Common Injuries

Welcome to the Tissues Specific Common Injuries course and congratulations for investing in your own education! In this course we will help you be able to identify tissue specific causes of pathology that can be applied to a many conditions throughout the body, and that your patients deal with every day! By keeping a few key concepts in mind you will be better able to find the true cause of pathology rather than just addressing the symptoms and hopefully get better results & improve your practice.

We will focus on a variety of conditions by tissue type and by the end, you should be able to successfully recognize and assess these conditions. You will also learn that your assessment can be therapeutic and improve the efficiency of your patient visits, how to use evidence based treatment goals & techniques for the condition.

As in all clinical encounters we will follow the HIP-MNRS principle (History, Inspection, Palpation – Motion, Neurovascular scree, Referred pain & Special tests) to ensure a thorough understanding the patient presentation, correct identification or the pathology(s) and evidence informed, appropriate management best practices. – You can follow along with the textbook or just use digital media in any combination or individually as you choose – we do recommend that take you advantage of the questions provided, as it will make your final exam that much easier.

Let’s have some fun and get better at what we love doing… ?


Throughout this course, you’ll find icons in the margins that will call your attention to certain types of information. Here is a list of the icons you will see:

Basics (definition, etiology, demographics)

Assessment (History, SSx, physical exam)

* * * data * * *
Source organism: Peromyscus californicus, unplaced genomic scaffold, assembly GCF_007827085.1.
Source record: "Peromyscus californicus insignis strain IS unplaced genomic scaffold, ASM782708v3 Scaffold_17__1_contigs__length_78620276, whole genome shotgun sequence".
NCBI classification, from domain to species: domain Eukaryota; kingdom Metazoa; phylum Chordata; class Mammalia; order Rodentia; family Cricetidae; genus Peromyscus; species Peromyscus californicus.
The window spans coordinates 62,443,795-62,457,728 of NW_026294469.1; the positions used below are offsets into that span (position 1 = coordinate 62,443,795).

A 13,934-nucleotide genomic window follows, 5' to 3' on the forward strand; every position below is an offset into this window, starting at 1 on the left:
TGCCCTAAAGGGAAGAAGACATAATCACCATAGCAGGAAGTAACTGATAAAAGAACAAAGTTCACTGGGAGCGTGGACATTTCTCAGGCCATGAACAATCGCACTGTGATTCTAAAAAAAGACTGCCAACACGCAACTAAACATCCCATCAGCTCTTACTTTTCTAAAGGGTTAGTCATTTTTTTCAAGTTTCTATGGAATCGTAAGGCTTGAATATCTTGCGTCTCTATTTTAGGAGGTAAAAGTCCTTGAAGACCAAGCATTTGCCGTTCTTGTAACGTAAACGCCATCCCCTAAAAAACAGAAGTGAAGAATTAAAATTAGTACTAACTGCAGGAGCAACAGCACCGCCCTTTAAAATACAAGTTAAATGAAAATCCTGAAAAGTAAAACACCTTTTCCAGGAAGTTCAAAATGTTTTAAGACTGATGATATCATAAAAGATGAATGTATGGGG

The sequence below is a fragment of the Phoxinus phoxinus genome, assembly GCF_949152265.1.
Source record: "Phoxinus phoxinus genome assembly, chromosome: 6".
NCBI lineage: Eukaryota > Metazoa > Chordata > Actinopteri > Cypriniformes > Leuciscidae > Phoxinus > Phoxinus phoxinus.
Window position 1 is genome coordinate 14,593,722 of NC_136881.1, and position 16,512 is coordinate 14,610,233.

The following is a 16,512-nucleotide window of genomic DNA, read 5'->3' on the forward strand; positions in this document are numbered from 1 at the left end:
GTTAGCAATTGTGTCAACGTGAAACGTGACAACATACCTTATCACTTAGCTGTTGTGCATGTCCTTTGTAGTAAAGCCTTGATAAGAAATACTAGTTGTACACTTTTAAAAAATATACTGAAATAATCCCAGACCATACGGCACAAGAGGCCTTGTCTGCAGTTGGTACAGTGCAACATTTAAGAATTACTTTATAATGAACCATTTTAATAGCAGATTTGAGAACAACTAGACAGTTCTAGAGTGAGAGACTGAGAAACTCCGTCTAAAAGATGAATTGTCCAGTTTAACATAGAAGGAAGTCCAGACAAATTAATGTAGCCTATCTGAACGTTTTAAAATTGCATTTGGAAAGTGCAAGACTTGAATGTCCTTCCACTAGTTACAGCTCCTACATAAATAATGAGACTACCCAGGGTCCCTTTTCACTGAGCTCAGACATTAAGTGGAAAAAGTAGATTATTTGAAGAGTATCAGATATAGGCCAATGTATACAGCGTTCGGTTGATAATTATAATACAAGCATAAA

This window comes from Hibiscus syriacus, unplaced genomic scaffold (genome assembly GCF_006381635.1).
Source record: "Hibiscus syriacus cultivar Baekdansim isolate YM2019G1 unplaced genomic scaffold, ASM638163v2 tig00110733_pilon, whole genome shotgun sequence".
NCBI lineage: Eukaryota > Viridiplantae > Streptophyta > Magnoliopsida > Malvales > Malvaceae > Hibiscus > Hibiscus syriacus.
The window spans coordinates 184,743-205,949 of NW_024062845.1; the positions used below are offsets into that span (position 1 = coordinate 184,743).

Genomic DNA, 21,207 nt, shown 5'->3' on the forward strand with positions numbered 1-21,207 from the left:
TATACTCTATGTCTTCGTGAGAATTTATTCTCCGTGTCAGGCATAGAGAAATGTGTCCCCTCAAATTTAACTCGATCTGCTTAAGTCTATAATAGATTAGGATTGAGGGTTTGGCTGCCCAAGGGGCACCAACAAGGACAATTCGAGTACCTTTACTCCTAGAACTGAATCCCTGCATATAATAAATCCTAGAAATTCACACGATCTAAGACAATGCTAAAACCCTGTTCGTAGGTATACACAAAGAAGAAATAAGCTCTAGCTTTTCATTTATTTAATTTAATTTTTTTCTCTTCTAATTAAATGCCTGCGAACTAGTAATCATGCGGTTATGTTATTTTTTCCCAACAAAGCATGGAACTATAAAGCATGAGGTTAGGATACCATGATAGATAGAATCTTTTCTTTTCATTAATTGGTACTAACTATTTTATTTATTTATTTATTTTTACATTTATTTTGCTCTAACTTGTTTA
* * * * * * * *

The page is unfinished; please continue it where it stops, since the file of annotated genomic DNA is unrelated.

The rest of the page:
Management (general & specific)

Home Care, Follow-up & Prognosis

Contraindication & Precautions

ProTips (clinical pearls & practice building)


101 General HIP-MNRS

Length: 30 minutesComplexity: Easy

General to Specific - General history and assessment should ALWAYS be completed before the specifics are investigated. A baseline of function is a good starting point for a variety of reasons: The baseline established serves as a reference point to mark progress. People often get discouraged when they feel things are not progressing or fell [...]

102 HIPMNRS Detailed History

History – for the purpose of this lesson we will use the mnemonic LOC-Q-SMAT (LMNOPQRST is also often used) – History clinic forms – click here ProTip The true clinical value of any patient history system is derived from the questions it contains & not the mnemonic used to recall it.  It matters little what [...]

103 Outcome Markers & Pain Assessment

By using outcome markers you can measure treatment goals and validate the success of your care (you can show the patient what you are doing is working!). Outcome markers are used to monitor patient progression and provide treatment goals. Any parameter that has the ability to be proven valid, reliable, and can be objectively measured has [...]

104 Visceral Pain Referral

Practitioners must realize that there are many different types of pain referral patterns that can trick you into treating manifestations of a condition and not realizing the true cause of the pathology. For example: Thoracic Outlet Syndrome (TOS) can cause numbness and tingling into the hand. If you just treated the hand you would not [...]

105 Inspection, Posture & Gait